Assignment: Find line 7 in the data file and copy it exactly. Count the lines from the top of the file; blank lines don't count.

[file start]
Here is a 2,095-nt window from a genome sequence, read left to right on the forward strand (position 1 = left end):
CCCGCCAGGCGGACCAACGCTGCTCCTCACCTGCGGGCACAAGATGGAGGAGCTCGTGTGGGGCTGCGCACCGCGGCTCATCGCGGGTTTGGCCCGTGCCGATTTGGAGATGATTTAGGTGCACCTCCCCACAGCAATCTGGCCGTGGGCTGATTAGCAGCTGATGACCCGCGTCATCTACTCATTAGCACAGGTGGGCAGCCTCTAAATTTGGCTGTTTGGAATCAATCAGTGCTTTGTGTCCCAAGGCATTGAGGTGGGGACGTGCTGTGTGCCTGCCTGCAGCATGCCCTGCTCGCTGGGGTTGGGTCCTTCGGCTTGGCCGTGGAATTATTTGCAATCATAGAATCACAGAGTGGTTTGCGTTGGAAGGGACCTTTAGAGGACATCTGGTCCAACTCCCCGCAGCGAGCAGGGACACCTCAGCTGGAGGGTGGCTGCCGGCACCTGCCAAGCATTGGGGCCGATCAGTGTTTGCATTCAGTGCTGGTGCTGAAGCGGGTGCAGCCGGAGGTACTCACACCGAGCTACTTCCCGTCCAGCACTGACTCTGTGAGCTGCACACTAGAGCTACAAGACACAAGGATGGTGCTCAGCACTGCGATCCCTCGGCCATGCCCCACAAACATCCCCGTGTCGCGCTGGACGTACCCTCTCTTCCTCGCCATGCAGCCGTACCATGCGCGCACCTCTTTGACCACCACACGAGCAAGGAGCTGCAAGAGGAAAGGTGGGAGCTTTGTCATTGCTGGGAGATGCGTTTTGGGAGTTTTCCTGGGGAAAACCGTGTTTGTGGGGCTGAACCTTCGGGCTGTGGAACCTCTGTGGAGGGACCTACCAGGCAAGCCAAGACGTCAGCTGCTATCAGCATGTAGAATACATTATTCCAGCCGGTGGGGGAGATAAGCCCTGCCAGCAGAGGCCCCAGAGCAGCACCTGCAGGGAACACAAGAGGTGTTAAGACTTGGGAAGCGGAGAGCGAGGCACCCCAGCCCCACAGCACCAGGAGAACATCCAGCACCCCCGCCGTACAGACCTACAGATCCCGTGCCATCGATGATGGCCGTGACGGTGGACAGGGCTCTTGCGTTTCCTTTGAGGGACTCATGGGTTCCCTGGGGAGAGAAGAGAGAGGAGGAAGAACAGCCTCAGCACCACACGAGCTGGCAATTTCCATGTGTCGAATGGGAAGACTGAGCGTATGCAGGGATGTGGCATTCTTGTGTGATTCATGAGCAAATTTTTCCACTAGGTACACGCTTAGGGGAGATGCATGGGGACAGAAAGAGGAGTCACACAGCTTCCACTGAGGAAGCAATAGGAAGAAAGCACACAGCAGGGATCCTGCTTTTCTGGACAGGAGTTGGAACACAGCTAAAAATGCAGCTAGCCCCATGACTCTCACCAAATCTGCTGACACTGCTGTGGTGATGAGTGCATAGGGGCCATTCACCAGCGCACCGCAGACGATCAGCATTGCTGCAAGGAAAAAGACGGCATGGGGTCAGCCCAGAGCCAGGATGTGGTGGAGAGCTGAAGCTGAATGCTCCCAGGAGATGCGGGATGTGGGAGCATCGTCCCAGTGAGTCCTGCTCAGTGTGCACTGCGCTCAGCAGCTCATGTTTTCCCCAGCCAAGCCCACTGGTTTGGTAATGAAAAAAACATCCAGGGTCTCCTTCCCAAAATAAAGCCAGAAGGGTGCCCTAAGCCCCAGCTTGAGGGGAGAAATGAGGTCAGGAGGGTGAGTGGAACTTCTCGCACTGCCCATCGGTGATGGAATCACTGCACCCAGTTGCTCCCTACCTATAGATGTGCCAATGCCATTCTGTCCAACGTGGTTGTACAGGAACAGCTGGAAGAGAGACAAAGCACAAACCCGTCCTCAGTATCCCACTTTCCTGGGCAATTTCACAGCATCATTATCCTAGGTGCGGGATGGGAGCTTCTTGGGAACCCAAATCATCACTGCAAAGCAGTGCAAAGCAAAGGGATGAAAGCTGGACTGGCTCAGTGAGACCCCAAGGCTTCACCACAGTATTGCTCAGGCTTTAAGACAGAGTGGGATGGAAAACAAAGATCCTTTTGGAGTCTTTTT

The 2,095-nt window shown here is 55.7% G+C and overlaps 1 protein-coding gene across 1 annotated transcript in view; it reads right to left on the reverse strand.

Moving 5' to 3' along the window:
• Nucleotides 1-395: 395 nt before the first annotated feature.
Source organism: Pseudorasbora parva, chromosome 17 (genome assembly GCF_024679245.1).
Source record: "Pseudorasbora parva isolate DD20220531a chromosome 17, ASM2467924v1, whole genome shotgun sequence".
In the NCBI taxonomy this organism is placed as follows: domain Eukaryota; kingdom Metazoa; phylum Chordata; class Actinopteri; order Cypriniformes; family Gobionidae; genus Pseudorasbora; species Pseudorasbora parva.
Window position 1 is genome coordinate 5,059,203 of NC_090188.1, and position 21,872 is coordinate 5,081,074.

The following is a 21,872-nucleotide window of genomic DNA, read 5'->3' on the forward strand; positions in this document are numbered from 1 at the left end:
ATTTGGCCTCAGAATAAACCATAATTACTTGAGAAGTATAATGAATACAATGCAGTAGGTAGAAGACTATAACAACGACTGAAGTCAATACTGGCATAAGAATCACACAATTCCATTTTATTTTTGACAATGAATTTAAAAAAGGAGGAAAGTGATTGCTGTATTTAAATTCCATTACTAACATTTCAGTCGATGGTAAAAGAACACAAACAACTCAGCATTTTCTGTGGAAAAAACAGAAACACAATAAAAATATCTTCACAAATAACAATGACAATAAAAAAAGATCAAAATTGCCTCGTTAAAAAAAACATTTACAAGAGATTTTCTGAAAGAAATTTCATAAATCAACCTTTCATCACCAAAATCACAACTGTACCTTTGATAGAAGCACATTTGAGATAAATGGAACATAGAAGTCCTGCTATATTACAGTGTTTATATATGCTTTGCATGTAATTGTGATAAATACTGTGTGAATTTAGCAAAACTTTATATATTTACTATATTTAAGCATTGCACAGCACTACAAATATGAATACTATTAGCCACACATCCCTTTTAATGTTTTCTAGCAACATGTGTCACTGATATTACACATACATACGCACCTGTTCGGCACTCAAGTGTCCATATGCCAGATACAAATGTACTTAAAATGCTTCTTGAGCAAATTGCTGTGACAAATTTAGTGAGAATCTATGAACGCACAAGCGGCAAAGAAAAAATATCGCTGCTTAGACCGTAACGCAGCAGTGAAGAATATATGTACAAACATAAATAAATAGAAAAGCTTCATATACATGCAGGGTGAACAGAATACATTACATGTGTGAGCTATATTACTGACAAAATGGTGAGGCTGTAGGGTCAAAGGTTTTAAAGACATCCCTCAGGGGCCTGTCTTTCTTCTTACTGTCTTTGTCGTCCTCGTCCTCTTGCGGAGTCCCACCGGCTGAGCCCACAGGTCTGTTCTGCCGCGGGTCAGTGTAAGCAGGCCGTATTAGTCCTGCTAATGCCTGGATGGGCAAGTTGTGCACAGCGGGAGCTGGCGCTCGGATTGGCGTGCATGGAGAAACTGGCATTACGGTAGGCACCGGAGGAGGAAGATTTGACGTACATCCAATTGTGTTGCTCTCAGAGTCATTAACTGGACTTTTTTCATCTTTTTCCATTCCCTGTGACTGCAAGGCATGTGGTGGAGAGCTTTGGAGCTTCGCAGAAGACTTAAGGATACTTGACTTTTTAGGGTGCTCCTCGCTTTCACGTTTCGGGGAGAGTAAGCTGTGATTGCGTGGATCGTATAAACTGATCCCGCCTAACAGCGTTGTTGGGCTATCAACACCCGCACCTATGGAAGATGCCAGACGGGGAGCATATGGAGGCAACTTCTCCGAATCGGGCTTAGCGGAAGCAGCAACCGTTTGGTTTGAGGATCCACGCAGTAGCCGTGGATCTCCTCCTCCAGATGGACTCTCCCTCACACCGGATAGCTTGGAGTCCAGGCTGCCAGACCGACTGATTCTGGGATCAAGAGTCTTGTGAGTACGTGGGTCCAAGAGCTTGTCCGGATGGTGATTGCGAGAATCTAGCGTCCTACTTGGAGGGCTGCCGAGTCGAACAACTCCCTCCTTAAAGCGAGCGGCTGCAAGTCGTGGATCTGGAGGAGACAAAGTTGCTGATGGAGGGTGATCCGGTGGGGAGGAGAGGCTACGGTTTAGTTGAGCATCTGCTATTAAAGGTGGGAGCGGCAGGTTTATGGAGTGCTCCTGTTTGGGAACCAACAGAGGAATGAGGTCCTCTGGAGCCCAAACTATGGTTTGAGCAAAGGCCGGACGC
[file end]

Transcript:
Source record: "Pseudorasbora parva isolate DD20220531a chromosome 17, ASM2467924v1, whole genome shotgun sequence".